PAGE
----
Thursday, December 1, 2011

Clover Leaf Dinner Rolls

This recipe has been handed down for a few generations.  I call it "Mildred Fredrick's Dinner Rolls," because that is the lady that gave my mother the recipe.  I'm not at all sure who she is...I think maybe the mother of an aunt or something.  Anyway, they are the most fabulous dinner rolls.  If a better roll recipe exists, I just haven't found it yet...not that I'm looking...

I'll post the recipe below, but for now, I'll just walk you through the steps to make the clover leaf shape.  It really is quite simple, but I've been making these rolls since I was a child, so I really probably shouldn't make the "easy" claim so readily.  Depending on the dough temperature, and a thousand other factors, it could be tricky. Please don't let that stop you!  You'll be sorry!

The dough is mixed up the night before, then tucked into the fridge in a HUGE, greased bowl with a lid or piece of Saran wrap covering the top.  I always give the top of the dough a squirt of cooking spray to keep it from drying out.  The next day, you'll want to get the dough out of the fridge and let it warm up just a bit, but you do NOT want the dough to be warm.  If the dough is too warm, it will be harder to form.  You just don't want to freeze your hands off while forming the dough balls.
Grease your hands liberally (I use butter flavor Crisco) and pull off a good hunk of dough.

For now and for the remainder of these photos, please ignore my ugly, greasy paws!  Macro photography and grease does nothing for making one's hands look beautiful.  Pretend you have a blob of silly putty and just push the dough up through your hands to just make a smooth side to it.  (You are not kneading the dough...just smoothing it out.)  The best description I can think of is like what your tongue does to bubblegum when you're forming it to blow a bubble.  Get it now?

Wrap one fist around that smooth "bubble"  and push a little dough through.

Squeeze your fist closed to "poop"  out a little ball.  I'm not trying to be gross here, just incredibly descriptive.  Thanks for sinking to my level for a few moments...

Pinch off a ball the size of an English walnut and plunk it into a greased (I just use cooking spray) muffin tin.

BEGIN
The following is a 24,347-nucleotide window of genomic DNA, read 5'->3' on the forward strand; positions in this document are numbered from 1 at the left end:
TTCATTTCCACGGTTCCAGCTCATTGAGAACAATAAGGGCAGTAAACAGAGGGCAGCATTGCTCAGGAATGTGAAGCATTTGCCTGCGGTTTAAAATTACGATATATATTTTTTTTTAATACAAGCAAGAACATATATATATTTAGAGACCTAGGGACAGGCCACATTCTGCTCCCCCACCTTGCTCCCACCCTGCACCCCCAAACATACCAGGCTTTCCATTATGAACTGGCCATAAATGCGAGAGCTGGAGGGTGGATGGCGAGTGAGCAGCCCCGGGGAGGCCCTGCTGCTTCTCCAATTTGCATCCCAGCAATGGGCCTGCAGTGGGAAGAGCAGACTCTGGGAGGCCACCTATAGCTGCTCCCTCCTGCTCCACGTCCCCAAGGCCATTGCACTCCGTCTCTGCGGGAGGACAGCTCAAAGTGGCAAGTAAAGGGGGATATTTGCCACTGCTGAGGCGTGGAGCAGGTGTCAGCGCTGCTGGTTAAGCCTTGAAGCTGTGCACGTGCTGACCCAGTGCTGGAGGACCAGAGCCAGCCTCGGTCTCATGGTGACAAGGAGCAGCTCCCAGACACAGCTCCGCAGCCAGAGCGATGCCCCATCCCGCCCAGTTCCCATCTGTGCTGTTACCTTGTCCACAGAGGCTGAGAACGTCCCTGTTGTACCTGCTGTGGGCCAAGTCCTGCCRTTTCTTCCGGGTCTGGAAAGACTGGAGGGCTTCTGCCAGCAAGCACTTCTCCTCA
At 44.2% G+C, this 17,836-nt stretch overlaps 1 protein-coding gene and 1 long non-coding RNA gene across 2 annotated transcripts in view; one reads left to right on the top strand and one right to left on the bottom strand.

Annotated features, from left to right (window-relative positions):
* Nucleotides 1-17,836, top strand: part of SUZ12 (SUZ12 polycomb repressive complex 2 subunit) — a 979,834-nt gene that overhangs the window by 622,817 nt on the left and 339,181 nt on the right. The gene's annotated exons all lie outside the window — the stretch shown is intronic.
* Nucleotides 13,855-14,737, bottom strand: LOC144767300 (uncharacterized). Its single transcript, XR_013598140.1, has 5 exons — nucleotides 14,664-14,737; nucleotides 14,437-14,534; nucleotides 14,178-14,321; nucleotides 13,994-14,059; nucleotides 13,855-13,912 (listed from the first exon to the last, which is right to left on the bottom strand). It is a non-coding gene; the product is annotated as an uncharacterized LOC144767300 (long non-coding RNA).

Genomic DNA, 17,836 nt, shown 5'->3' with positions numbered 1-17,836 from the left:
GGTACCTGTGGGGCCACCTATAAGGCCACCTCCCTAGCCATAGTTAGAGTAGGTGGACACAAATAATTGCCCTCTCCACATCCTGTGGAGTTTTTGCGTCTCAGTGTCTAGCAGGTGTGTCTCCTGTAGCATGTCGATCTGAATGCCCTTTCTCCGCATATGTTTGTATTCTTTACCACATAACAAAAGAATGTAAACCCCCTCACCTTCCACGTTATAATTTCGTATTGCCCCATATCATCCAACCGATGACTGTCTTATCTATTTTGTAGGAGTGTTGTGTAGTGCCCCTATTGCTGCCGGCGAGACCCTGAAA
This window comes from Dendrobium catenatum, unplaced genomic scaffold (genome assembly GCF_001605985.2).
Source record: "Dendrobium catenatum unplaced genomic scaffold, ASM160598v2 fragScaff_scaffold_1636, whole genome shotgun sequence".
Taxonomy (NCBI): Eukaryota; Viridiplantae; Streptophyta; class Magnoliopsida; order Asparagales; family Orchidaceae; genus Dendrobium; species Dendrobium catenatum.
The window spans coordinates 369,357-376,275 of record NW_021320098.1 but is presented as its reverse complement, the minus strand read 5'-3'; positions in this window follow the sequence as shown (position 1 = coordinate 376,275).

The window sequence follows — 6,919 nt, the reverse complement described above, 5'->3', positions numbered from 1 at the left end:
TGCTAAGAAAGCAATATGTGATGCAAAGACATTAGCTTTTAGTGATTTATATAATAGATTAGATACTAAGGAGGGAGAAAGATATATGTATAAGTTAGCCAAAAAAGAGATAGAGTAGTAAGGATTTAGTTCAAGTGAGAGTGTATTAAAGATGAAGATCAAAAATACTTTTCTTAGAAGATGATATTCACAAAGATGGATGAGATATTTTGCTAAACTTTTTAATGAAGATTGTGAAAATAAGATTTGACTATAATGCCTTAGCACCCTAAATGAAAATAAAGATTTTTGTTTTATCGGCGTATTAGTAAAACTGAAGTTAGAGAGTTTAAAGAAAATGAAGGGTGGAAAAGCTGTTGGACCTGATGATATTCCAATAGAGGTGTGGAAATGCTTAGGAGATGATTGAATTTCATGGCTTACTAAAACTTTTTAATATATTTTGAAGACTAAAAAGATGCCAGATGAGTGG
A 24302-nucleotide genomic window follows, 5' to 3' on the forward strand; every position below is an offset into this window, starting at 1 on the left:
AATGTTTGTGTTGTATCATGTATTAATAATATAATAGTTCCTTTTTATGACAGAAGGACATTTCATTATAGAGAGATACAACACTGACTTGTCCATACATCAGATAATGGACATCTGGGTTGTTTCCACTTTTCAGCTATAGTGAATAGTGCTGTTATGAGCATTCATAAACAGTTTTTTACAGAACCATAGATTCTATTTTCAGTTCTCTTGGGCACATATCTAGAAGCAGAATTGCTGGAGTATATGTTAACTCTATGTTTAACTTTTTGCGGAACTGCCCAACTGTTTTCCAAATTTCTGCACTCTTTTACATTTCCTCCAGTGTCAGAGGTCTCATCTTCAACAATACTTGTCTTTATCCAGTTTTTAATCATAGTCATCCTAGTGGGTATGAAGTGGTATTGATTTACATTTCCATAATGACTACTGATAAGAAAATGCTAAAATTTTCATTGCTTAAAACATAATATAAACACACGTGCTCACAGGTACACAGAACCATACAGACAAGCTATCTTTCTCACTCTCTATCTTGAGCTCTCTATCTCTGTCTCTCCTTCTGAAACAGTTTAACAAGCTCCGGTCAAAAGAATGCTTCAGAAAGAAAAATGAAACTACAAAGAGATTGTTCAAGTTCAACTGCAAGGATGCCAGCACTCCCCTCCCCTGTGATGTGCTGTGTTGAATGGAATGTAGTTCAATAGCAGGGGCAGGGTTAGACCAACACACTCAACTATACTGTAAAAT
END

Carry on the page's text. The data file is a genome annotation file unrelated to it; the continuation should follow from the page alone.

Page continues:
You will want 3 balls in each cup...unless you are an over-achiever and want your clovers to have four leaves.  I In this case, your balls will have to be smaller.  *Snicker*  (Sorry!  I'm immature and couldn't help it.)

Place the tins in a warm, draft free place.

Cover them up with some clean dish towels. 

Check them in about an hour and see how they are doing.  You can bake them at this point, but if you have time to spare, give them a while longer.

Now we're talking! (This photo taken from a previous batch when I obviously had more time.)

Pop them in a 375 degree oven for 20 minutes.  I usually rub a stick of butter over the tops as soon as they come out of the oven.  Not necessary, but it helps keep the tops from drying out, and really, can you have too much butter? 

Dump them out into a basket (you don't want sweaty rolls) and smack the hands that start to grab!

Clover leafy goodness!

With butter?  Even better!

Dinner Rolls
2 pkgs (4 tsp)  instant yeast
1 c cold water
2 eggs
3/4 c sugar
2 tsp salt
1/2 c margarine
1/2 c butter flavor Crisco
1 c boiling water
7 1/2 c all purpose flour

In a large mixing bowl, dissolve the yeast in the cold water and beat in the eggs.
In another bowl, combine the sugar, salt, margarine, Crisco with the boiling water and stir to melt the fats.  Let this mixture cool to warm (think baby bath temperature).  Add this to the yeast mixture and then stir in the flour.  I now mix mine in a stand mixer with a dough hook, but did it with a wooden spoon and bicep power for years.  You may need more or less flour, but I've found that 7 1/2 cups consistently works for me.  Put the dough in a very large, greased, covered bowl in the fridge overnight.
The next day, form rolls as described above.

This recipe will easily make 24 rolls, but I like to make a double batch so that we can fry up the dough in the morning and have dough cakes with butter and jam.  Holy deliciousness!


  1. Well, I guess the secret is out now for good. At least I have a head start on the rest of the world perfecting the process!

  2. I want to thank you. I haven't tried the recipe(But I will!), but I came here to learn how to "Poop" the dough. My grandmother makes potato rolls every year during the holidays, and that's how she makes her rolls is by "poofing". This year it was up to me to make the rolls, but I had no clue how to poof them, your diagram helped me greatly. Thank you, Happy holidays!

  3. I saw this on Pinterest, and I've got to giggle a little at the randomness of my sister happening on this blog and finding a recipe of our Great-Grandma Fredrick on here! Thanks for sharing!

  4. Christie, glad you found it helpful!

    Ramona, what a small world! If you are who I think you are, you have a Great- Aunt Marsha. My father was a half brother to her husband. Is this a family recipe that you use, by chance? We have always given credit to the lady who gave my mother the recipe. (She knew Mildred.) We do not have an Easter, Thanksgiving, or Christmas dinner without them!

  5. Hi, the farmer's wife! I'm Ramona's sister, Annie, and I actually found your blog because I googled our Great-Grandma's name looking for pictures of her. I'm wondering if it's our Mildred, which I suspect she is, and if it is our Great-Grandma, she lived in Turtle Lake, Wisconsin. It would be fun if she's one-in-the-same!

  6. Love these with butter! Thanks for the idea!